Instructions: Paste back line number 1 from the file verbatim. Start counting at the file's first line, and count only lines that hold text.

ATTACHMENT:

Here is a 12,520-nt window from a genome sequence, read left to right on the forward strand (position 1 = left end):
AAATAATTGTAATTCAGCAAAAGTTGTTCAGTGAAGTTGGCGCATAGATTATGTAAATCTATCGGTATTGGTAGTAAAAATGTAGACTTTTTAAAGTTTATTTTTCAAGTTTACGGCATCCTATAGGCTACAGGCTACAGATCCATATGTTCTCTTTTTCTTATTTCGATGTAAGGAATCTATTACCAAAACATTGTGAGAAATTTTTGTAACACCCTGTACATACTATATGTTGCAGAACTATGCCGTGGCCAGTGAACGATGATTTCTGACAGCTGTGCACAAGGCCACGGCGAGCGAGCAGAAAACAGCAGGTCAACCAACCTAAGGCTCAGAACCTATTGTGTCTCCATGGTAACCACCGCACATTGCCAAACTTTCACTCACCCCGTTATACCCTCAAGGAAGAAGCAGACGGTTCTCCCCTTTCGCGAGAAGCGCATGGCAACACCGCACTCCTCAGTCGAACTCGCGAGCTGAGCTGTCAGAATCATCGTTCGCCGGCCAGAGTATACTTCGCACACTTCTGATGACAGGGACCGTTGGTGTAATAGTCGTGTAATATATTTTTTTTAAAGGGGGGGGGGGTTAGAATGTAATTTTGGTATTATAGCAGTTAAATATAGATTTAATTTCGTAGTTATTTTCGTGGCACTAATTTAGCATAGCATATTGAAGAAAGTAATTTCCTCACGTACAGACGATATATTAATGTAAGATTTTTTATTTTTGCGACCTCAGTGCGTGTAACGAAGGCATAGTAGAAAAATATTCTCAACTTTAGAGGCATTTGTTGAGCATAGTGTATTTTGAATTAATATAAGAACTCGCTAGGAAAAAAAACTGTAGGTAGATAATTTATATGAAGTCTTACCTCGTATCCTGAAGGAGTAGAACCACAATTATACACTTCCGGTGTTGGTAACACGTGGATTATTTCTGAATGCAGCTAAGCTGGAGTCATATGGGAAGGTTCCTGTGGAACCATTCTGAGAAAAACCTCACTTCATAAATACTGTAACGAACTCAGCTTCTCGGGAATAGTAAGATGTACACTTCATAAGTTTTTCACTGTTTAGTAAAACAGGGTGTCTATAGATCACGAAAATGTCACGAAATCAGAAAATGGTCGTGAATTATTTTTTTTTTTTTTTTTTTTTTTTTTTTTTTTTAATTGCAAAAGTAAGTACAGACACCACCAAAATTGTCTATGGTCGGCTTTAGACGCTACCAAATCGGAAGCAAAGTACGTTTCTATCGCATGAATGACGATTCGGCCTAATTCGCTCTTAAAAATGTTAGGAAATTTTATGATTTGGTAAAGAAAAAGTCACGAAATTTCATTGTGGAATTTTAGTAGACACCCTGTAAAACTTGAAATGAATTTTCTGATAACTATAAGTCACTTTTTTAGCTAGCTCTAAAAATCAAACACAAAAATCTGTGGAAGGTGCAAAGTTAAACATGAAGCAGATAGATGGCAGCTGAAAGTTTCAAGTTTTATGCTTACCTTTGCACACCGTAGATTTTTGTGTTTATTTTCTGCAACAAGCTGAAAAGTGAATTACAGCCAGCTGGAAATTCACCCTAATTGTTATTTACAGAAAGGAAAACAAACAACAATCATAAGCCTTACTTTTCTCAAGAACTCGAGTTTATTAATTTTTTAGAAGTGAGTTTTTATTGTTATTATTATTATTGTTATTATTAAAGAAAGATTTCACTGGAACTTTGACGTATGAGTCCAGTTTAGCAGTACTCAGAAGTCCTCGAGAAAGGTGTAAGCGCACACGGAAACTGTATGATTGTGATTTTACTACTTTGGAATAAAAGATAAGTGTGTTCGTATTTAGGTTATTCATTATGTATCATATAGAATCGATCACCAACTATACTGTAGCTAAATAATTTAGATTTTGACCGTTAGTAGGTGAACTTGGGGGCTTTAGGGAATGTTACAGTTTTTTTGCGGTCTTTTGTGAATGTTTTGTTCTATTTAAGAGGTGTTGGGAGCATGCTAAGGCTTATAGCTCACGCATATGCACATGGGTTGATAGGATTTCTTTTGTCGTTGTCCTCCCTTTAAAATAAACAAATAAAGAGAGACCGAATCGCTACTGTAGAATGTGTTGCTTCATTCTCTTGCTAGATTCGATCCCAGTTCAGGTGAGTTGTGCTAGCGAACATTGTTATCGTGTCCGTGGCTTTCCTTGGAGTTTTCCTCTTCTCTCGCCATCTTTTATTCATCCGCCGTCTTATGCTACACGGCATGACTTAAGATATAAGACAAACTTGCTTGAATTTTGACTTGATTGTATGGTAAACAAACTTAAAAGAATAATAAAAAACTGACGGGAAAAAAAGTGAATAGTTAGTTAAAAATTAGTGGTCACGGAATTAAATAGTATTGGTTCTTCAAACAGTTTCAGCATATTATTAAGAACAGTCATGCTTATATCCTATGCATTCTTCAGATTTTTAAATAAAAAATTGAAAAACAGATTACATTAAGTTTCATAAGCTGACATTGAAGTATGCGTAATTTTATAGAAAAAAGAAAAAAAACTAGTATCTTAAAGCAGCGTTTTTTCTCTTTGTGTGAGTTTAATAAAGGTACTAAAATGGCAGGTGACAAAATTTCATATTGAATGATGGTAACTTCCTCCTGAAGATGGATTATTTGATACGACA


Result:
Here is a 12,520-nt window from a genome sequence, read left to right on the forward strand (position 1 = left end):